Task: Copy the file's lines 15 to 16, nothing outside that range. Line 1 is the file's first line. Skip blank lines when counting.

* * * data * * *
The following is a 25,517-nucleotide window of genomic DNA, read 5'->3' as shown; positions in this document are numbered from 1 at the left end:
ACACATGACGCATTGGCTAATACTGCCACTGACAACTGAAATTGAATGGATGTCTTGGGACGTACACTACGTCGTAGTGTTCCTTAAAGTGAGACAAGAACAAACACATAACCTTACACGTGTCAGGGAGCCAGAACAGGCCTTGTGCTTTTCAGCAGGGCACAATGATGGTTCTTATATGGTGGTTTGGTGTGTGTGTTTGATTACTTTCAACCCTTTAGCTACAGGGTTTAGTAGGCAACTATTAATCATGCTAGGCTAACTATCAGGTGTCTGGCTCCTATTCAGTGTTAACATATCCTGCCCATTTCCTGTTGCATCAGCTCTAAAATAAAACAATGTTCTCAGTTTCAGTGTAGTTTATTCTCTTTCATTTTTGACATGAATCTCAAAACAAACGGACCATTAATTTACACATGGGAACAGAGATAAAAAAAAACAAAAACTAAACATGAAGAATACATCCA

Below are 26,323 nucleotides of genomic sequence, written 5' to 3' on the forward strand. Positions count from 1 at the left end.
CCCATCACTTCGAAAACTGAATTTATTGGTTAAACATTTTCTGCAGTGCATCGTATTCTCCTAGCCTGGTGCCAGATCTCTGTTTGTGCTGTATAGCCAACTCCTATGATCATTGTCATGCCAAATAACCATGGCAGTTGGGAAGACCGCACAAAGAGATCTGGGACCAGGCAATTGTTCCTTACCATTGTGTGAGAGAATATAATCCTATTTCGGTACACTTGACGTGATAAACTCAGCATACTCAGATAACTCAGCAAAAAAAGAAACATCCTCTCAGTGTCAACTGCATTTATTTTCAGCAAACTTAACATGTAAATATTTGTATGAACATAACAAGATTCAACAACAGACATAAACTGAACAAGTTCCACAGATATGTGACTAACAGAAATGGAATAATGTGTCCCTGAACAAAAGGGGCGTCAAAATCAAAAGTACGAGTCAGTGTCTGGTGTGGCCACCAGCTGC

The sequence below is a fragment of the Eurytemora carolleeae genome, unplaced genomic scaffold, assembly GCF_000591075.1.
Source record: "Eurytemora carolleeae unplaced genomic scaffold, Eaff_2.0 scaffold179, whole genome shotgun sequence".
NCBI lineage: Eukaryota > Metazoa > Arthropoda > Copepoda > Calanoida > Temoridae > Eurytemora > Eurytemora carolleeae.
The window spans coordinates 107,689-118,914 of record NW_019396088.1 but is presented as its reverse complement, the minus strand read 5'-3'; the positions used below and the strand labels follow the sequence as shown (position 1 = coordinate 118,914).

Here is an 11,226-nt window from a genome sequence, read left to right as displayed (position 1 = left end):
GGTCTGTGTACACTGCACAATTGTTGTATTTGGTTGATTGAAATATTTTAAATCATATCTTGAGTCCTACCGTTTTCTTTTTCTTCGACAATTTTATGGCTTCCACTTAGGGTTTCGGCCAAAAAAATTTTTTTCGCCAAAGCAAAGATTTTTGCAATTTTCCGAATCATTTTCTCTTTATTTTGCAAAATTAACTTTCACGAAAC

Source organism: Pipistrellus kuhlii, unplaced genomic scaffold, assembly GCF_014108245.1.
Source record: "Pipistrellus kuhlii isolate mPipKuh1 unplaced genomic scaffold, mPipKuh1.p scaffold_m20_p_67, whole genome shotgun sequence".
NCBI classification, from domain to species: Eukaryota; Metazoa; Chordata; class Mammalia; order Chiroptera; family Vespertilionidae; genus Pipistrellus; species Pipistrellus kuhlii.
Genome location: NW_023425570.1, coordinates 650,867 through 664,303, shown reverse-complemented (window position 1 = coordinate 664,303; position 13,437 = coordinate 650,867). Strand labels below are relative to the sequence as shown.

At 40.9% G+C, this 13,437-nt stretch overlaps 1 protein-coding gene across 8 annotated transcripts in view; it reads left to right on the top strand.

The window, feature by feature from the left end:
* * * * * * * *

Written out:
At 40.9% G+C, this 13,437-nt stretch overlaps 1 protein-coding gene across 8 annotated transcripts in view; it reads left to right on the top strand.

The window, feature by feature from the left end: